There are plenty of bike magazines out there covering every possible facet and sub culture of cycling but most of them are simply trying to sell me bikes I’m not good enough to ride to their full potential, stacks of kit I can’t afford and riders that I cannot hope to emulate. Very few of them actually focus on riding, what it means to ride, why do we do it, what does it feel like. Into this glossy world of consumerism has stepped The Ride Journal who have taken a very different approach to what a bike ‘magazine’ could be. The motto is simple whatever you ride just ride and they concentrate on the journeys, experiences, emotions, triumphs, dreams and disasters of us the riders. There is no focus on any particular style so from folding to fixie, commuter to campagnolo obsessive, tourers to track riders, cross country to cross town, pros to pootlers all are featured.
Photo Credit: The Ride Journal / Frank Scott
In taking this all are welcome, democratic approach to cycling the focus is not on what you ride or even where you ride it but on the experiences and emotions you get from doing so. This is of course great but the small team behind it then bring all of this together in a beautiful package – magazine is not doing it justice it is more like a book of short stories and the quality of the writing is generally superb which is another thing that sets it apart. Take these examples from the lastest issue that I’ve been pouring over for the last week or so:
I purposefully choose routes where I know the plough has not yet scarred the crystalline carpet. The extra effort to slice through the pallid layer is barely noticed as I Etch-A-Sketch my way past just-lit windows revealing silhouettes of those not yet ready to venture out into Jack Frost’s kingdom. All the sharp sounds of the city are dulled and the glow from streetlights sits in gilded pools on top of soft alabaster powder. Other brave souls who choose to commute exposed to the elements give an occasional nod or lift their stiff fingers from their icy bars in silent salute; an acknowledgement that by shunning our instinctive desire for comfort, we are sharing something special.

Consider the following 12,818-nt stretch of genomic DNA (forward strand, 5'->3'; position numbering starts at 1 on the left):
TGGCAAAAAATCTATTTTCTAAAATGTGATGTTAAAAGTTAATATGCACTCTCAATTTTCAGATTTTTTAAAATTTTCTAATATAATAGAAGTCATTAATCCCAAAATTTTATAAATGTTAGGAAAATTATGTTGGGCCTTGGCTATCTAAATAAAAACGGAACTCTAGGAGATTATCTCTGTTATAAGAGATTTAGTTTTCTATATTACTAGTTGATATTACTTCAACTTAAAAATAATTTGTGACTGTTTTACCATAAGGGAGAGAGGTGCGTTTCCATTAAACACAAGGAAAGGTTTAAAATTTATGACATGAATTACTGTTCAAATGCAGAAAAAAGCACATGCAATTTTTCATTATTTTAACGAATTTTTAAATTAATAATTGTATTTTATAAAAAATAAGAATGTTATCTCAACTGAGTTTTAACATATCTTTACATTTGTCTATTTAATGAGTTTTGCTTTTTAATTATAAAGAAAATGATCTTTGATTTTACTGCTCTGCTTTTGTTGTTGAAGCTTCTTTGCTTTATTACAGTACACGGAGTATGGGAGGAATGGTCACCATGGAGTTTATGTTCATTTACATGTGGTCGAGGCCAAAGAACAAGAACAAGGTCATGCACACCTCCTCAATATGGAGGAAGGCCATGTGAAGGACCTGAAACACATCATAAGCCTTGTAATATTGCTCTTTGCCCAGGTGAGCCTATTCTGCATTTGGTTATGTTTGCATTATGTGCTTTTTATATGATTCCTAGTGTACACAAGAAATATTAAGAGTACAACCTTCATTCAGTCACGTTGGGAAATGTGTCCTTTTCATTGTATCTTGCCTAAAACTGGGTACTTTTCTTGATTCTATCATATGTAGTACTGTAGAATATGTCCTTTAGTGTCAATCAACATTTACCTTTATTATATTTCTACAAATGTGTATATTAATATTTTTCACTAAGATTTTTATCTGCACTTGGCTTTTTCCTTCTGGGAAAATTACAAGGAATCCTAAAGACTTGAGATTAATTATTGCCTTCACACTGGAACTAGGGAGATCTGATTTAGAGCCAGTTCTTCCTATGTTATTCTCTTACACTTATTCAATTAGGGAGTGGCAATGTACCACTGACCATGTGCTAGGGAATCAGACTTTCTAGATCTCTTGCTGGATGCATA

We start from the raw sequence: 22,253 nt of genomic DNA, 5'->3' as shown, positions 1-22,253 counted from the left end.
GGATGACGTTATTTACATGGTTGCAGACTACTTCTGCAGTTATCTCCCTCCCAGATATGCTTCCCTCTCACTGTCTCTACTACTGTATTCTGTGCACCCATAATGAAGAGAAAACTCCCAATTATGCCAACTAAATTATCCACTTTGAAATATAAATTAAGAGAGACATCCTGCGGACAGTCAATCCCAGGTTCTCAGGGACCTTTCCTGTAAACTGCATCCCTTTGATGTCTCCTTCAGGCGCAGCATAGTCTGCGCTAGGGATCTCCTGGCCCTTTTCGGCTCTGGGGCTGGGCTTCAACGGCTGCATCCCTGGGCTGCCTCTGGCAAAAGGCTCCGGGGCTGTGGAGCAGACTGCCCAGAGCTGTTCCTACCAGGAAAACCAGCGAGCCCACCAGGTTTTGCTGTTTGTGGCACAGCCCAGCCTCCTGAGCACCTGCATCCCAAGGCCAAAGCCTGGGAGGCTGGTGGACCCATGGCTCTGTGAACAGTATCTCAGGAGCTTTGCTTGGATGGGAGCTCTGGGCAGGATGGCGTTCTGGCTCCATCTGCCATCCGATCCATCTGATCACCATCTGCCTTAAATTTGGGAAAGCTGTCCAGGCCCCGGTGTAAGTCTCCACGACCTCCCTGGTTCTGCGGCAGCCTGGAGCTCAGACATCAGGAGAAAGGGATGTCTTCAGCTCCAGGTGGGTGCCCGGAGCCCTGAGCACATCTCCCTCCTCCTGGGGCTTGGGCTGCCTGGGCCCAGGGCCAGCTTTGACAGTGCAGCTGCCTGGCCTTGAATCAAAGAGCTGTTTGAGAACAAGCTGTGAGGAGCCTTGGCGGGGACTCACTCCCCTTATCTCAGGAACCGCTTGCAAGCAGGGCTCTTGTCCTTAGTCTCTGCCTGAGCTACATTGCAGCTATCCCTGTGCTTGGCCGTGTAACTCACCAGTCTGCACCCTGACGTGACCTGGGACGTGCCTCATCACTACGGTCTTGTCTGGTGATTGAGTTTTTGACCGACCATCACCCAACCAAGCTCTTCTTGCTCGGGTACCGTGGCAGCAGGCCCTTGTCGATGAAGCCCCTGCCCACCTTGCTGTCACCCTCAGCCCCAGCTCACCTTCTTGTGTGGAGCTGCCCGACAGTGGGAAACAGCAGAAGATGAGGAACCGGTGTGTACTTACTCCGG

Oslo Winters – Nick Moss
He loves the bike, the ride, the wind, the rain, the stars, the sun, the friends, the mountains, the woods, the strength, the skill, the belief, the knowledge, the dedication, the toil, the effort, the dreams, the game. He loves it, he loves it all, but one thing is missing: the fear of defeat that drove him along this path in the first place. It is this loss that is his actual defeat – the journey is over. Head bowed to bars, his shadow sways through grass, a summer breeze embraces his arrival at the crest. He looks back but no one follows on this ride, he moves alone. And he smiles, and tells himself it’s time to find another quest, and dances off through the grass, and shadows, ahead of the breeze, faster than his old, fine dreams.
Victory and Defeat – Rob Lee
Photo Credit: The Ride Journal / Seb Kemp / Dan Barham
The scope and breadth of subject matter together with the writing would be good enough for me but then there is the photography and art. Each story will be accompanied by one or the other and they are always beautiful and evocative. The Journal itself is also very tactile and olfactory definitely also something for paper geeks – I’m not sure what the paper and print type is (Deano can help me here) but every time I pick it up to read a story I cannot but help fan the journal in front of my nose to pick up the smell (much to my kids embarrassment) and to feel the paper.
The Journal is now on issue 6 and it comes out (it would appear) on a random timetable based on when the team can pull it altogether. Whether you like bikes and bike culture, paper, art, photography, all of this or simply something that has been put together with thought and love then the Ride Journal is for you. I simply need to now write something good enough for inclusion.
Photo Credit: The Ride Journal / Alistair Hall